Article continues below
Take the first step to bring mindfulness to your classroom: Learn mindful strategies and the supporting science in our Mindfulness Fundamentals course.
A developmental view even explains why technology has potential benefits but a distinct downside when under-monitored by adults. Screen time looks like intense concentration from the outside but provides constantly shifting content that encourages little sustained attention. Too much screen time has been linked to disrupted attention, compromised EF, and other childhood concerns. Well-used and well-moderated tech time is fine, but the implied assumption that anyone lacking a mature brain manager (all children) would handle screen time on their own sets up a developmental risk for kids.
Until recently, kindergarten screening included a child’s ability to write their name, recite the alphabet, rhyme, and count. That’s still appropriate, though some schools have added reading and writing into even pre-kindergarten settings. So how do you determine what your child needs? Take care of the bare facts, accept you’d rather your kids not be pushed at all, and then stick to your own personal view of what’s best.
Helpful Tips for Setting Age-Appropriate Expectations
Here are some guidelines for sustaining age-appropriate expectations while acting as the loving brain manager your child requires to thrive:
- Focus on building EF. In younger children, encourage skills through traditional play, along with lots of exposure to spoken language and books. Language is another major predictor of school success. Thankfully, another direct way to build organizational skills at any age is through the routines parents create. In other words, when life gets busy, the short-term solution of adults adjusting family routines (everything runs easier) is the same as the longterm solution (more independent kids with better EF).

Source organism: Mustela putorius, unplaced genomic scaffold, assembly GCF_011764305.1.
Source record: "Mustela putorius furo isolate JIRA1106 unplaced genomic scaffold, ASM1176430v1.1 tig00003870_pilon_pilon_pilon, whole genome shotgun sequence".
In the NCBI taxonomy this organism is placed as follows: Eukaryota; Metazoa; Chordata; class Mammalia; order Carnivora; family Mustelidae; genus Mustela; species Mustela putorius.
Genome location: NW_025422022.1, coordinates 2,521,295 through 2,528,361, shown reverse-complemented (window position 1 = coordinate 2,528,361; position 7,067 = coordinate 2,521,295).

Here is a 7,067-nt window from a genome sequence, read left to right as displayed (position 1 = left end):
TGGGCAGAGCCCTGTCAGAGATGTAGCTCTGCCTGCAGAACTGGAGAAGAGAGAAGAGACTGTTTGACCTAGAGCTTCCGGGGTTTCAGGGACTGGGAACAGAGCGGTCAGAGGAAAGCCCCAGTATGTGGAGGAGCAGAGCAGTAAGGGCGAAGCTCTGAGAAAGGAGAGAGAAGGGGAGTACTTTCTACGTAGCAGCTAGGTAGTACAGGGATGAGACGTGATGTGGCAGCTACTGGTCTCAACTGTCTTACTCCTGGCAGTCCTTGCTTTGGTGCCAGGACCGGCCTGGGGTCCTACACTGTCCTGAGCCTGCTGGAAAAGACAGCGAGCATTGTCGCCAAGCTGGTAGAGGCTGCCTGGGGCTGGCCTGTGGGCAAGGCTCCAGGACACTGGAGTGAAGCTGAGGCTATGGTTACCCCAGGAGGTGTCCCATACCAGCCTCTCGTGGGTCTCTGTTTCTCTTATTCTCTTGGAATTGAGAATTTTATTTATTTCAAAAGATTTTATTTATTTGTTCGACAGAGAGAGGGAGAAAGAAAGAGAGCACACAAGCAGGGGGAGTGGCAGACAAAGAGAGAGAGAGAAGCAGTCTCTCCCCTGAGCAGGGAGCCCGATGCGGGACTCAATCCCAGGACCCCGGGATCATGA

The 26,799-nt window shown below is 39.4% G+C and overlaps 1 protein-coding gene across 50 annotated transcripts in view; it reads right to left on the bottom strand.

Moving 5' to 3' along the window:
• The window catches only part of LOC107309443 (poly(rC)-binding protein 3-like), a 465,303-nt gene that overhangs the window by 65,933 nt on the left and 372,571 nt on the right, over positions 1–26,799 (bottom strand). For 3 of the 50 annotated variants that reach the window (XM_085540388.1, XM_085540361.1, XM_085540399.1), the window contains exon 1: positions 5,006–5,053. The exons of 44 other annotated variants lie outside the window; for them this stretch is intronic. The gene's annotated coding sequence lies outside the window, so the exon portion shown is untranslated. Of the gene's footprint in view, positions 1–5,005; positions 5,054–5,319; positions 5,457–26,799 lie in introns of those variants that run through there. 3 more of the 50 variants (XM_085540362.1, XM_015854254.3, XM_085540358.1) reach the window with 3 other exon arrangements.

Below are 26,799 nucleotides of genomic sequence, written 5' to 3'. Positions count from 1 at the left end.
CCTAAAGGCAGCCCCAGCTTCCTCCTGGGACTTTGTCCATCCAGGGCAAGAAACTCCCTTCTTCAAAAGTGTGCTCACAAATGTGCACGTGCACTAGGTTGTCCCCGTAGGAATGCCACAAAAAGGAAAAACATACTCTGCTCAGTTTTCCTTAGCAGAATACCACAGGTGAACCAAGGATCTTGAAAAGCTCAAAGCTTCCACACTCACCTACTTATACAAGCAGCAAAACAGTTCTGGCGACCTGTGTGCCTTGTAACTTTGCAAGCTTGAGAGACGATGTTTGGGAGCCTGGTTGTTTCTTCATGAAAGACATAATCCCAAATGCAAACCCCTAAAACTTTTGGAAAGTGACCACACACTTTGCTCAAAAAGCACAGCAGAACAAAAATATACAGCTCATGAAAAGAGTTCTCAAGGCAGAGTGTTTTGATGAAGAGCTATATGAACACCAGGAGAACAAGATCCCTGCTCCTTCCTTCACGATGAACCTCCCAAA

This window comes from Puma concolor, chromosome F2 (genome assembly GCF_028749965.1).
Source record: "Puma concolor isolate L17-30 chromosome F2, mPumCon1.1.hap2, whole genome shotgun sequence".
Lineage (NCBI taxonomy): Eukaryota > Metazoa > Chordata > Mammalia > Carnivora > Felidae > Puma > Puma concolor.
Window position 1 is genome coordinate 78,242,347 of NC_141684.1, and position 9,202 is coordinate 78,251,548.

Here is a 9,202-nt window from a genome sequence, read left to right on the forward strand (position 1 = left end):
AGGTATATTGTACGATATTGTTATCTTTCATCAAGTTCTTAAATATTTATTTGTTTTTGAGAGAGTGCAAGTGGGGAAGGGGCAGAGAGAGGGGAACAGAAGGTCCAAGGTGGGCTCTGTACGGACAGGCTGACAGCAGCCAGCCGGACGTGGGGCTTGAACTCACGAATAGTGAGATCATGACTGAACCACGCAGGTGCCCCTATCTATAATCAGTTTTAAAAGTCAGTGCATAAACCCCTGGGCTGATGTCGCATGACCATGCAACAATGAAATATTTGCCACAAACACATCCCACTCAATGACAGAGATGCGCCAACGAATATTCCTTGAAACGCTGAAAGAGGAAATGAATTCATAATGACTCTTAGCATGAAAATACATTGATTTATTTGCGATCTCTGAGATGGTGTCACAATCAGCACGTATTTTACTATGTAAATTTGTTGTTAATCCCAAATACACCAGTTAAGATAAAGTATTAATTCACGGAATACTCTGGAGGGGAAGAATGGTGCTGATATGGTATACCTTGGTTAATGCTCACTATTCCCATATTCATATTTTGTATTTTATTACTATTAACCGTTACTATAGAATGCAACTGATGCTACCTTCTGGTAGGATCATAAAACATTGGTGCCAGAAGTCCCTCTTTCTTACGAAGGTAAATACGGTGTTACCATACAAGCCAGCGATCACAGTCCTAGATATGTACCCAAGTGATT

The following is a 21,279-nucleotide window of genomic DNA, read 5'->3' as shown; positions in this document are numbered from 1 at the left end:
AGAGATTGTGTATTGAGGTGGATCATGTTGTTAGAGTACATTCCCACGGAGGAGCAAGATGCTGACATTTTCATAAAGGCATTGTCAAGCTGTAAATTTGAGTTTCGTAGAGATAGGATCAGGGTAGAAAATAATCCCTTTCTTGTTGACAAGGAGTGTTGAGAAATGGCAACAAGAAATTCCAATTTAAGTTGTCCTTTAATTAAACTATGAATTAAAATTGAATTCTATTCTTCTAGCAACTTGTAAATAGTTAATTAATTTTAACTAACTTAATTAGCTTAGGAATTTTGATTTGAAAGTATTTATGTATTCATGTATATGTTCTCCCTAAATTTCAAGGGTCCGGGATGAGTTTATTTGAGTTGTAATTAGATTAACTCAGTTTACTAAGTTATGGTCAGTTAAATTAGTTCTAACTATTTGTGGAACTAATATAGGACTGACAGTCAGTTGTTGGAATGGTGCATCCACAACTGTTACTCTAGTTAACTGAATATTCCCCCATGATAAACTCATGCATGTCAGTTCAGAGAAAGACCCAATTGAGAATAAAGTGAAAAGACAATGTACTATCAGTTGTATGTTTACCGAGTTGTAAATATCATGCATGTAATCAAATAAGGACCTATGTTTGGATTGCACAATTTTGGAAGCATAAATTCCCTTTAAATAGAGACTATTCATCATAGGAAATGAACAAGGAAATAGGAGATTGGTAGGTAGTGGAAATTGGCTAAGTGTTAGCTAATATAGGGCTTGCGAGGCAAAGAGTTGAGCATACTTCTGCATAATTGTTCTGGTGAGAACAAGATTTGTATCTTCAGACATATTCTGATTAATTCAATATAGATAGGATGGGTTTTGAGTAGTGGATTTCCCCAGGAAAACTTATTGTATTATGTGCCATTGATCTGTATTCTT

- Monitor the big picture. Allow for discussion and options, but keep a bottom-line focus on what makes sense. Don’t expect kids to make rational choices about scheduling and daily health routines until they show those skills themselves. Talk to your kids often about, and demonstrate to them, whatever your family values most in life.
- Be selective in scheduling. Plan activities, but stick to only a few. Specialization in sports, in particular, is not recommended for most children until late middle school. Too much baseball by age eight means they may burn out, get hurt . . . or fail to realize that tennis is their thing.
- Seek support when children fall behind. Consider specific developmental intervention, academic classes, or tutoring if your child seems behind; early catch-up is better than later. Some children benefit from academic interventions or services like behavioral therapy, speech language therapy, or occupational therapy.
- Trust your own judgment. Whatever external pressures exist around you, come back to your own sense of what feels natural. Put your child’s temperament first. If you are in a demographic that pushes kids faster than you would like, stick to your own ideals whenever possible. Find a middle path when you can between the reality of your community and your own perspective. Most concretely, act as the brain manager whenever needed because your child’s ability to thrive greatly depends on that.
Watching development unfold requires patience and more patience. We’d love our child to have more mature EF, because we know how important it is. The same goes for reading, writing, soccer, dance, or any other skill. We teach what we can when we see an opportunity. At the same time, we can’t force development to progress any more quickly than it wants. Resiliency builds from early success, and success itself relies on appropriate childhood expectations along the way.
Don’t worry that you must get everything right because that is, of course, entirely impossible. Kids are remarkably resilient and will do well across a wide range of life experiences. There’s no perfect — just an opportunity to explore, make mistakes, and adapt along the way. Notice when you find yourself comparing your child to other children or someone else’s arbitrary expectation. Pause and make choices founded in what you feel is accurate and true.
Content in this blog includes adapted excerpts from Dr. Bertin’s book How Children Thrive: The Practical Science of Raising Independent, Resilient, and Happy Kids (Sounds True 2018).
Mark Bertin, MD, is a pediatrician, author, professor, and mindfulness teacher specializing in neurodevelopmental behavioral pediatrics. He’s a regular contributor to Mindful.org, HuffPost, and Psychology Today. He is the author of Mindful Parenting for ADHD and How Children Thrive: The Practical Science of Raising Independent, Resilient, an Happy Kids. Dr. Bertin resides in Pleasantville, New York. For more, visit developmentaldoctor.com.
Change the future of education.
Learn research-backed K-12 curriculum and strategies to teach mindfulness to your students in the Mindful Educator Essentials course. Next session begins .